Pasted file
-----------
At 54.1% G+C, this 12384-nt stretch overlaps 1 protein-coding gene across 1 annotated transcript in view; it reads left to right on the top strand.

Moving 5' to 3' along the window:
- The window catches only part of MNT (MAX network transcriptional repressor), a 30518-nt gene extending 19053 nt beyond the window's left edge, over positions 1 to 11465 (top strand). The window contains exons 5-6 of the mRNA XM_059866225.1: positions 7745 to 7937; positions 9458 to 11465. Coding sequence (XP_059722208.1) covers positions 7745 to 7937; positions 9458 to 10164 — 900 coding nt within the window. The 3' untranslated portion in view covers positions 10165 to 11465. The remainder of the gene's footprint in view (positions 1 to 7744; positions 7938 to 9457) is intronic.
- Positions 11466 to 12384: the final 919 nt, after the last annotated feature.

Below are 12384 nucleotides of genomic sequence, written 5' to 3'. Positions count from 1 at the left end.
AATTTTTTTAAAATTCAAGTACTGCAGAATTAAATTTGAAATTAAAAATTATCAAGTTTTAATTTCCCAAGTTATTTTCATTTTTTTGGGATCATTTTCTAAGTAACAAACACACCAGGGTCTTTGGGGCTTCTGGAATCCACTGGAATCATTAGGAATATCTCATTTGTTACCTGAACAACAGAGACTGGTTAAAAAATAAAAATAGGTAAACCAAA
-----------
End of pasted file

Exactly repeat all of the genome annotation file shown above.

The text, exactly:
At 54.1% G+C, this 12384-nt stretch overlaps 1 protein-coding gene across 1 annotated transcript in view; it reads left to right on the top strand.

Moving 5' to 3' along the window:
- The window catches only part of MNT (MAX network transcriptional repressor), a 30518-nt gene extending 19053 nt beyond the window's left edge, over positions 1 to 11465 (top strand). The window contains exons 5-6 of the mRNA XM_059866225.1: positions 7745 to 7937; positions 9458 to 11465. Coding sequence (XP_059722208.1) covers positions 7745 to 7937; positions 9458 to 10164 — 900 coding nt within the window. The 3' untranslated portion in view covers positions 10165 to 11465. The remainder of the gene's footprint in view (positions 1 to 7744; positions 7938 to 9457) is intronic.
- Positions 11466 to 12384: the final 919 nt, after the last annotated feature.

Below are 12384 nucleotides of genomic sequence, written 5' to 3'. Positions count from 1 at the left end.
AATTTTTTTAAAATTCAAGTACTGCAGAATTAAATTTGAAATTAAAAATTATCAAGTTTTAATTTCCCAAGTTATTTTCATTTTTTTGGGATCATTTTCTAAGTAACAAACACACCAGGGTCTTTGGGGCTTCTGGAATCCACTGGAATCATTAGGAATATCTCATTTGTTACCTGAACAACAGAGACTGGTTAAAAAATAAAAATAGGTAAACCAAA